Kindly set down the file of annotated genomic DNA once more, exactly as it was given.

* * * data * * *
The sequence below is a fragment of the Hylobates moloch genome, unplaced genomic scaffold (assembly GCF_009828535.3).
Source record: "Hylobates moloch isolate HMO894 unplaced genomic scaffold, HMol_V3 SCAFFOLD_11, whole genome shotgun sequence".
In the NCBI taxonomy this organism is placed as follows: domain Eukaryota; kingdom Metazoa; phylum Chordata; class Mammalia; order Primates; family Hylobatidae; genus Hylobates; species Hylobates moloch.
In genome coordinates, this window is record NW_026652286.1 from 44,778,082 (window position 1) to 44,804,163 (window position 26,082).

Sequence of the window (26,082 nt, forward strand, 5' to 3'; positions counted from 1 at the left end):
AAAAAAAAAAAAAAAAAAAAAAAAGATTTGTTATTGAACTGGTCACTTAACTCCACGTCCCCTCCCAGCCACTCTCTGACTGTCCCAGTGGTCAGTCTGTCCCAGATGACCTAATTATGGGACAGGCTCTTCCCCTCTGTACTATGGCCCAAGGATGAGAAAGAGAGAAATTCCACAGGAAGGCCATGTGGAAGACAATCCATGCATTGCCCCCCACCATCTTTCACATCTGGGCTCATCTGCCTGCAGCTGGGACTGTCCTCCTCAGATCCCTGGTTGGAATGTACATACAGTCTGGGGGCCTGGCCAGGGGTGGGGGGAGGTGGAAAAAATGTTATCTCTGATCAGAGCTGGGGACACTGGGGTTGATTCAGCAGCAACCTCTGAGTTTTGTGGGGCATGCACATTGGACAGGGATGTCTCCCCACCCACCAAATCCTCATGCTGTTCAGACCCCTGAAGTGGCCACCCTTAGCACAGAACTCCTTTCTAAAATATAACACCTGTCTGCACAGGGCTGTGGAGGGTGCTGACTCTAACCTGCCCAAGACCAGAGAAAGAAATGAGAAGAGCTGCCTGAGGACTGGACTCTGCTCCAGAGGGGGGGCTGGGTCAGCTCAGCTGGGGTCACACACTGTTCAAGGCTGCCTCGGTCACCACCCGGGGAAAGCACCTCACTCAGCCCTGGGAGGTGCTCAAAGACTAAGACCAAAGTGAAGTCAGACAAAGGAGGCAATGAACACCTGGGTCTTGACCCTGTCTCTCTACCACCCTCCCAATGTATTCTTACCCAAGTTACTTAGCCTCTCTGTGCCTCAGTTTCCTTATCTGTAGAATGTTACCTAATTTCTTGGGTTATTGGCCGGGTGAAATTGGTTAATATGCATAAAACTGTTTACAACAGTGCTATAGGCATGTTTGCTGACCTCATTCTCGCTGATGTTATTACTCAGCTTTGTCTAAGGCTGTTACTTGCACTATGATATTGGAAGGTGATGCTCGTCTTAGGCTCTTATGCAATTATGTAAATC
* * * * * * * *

The sequence below is a fragment of the Hylobates moloch genome, unplaced genomic scaffold (assembly GCF_009828535.3).
Source record: "Hylobates moloch isolate HMO894 unplaced genomic scaffold, HMol_V3 SCAFFOLD_11, whole genome shotgun sequence".
In the NCBI taxonomy this organism is placed as follows: domain Eukaryota; kingdom Metazoa; phylum Chordata; class Mammalia; order Primates; family Hylobatidae; genus Hylobates; species Hylobates moloch.
In genome coordinates, this window is record NW_026652286.1 from 44,778,082 (window position 1) to 44,804,163 (window position 26,082).

Sequence of the window (26,082 nt, forward strand, 5' to 3'; positions counted from 1 at the left end):
AAAAAAAAAAAAAAAAAAAAAAAAGATTTGTTATTGAACTGGTCACTTAACTCCACGTCCCCTCCCAGCCACTCTCTGACTGTCCCAGTGGTCAGTCTGTCCCAGATGACCTAATTATGGGACAGGCTCTTCCCCTCTGTACTATGGCCCAAGGATGAGAAAGAGAGAAATTCCACAGGAAGGCCATGTGGAAGACAATCCATGCATTGCCCCCCACCATCTTTCACATCTGGGCTCATCTGCCTGCAGCTGGGACTGTCCTCCTCAGATCCCTGGTTGGAATGTACATACAGTCTGGGGGCCTGGCCAGGGGTGGGGGGAGGTGGAAAAAATGTTATCTCTGATCAGAGCTGGGGACACTGGGGTTGATTCAGCAGCAACCTCTGAGTTTTGTGGGGCATGCACATTGGACAGGGATGTCTCCCCACCCACCAAATCCTCATGCTGTTCAGACCCCTGAAGTGGCCACCCTTAGCACAGAACTCCTTTCTAAAATATAACACCTGTCTGCACAGGGCTGTGGAGGGTGCTGACTCTAACCTGCCCAAGACCAGAGAAAGAAATGAGAAGAGCTGCCTGAGGACTGGACTCTGCTCCAGAGGGGGGGCTGGGTCAGCTCAGCTGGGGTCACACACTGTTCAAGGCTGCCTCGGTCACCACCCGGGGAAAGCACCTCACTCAGCCCTGGGAGGTGCTCAAAGACTAAGACCAAAGTGAAGTCAGACAAAGGAGGCAATGAACACCTGGGTCTTGACCCTGTCTCTCTACCACCCTCCCAATGTATTCTTACCCAAGTTACTTAGCCTCTCTGTGCCTCAGTTTCCTTATCTGTAGAATGTTACCTAATTTCTTGGGTTATTGGCCGGGTGAAATTGGTTAATATGCATAAAACTGTTTACAACAGTGCTATAGGCATGTTTGCTGACCTCATTCTCGCTGATGTTATTACTCAGCTTTGTCTAAGGCTGTTACTTGCACTATGATATTGGAAGGTGATGCTCGTCTTAGGCTCTTATGCAATTATGTAAATC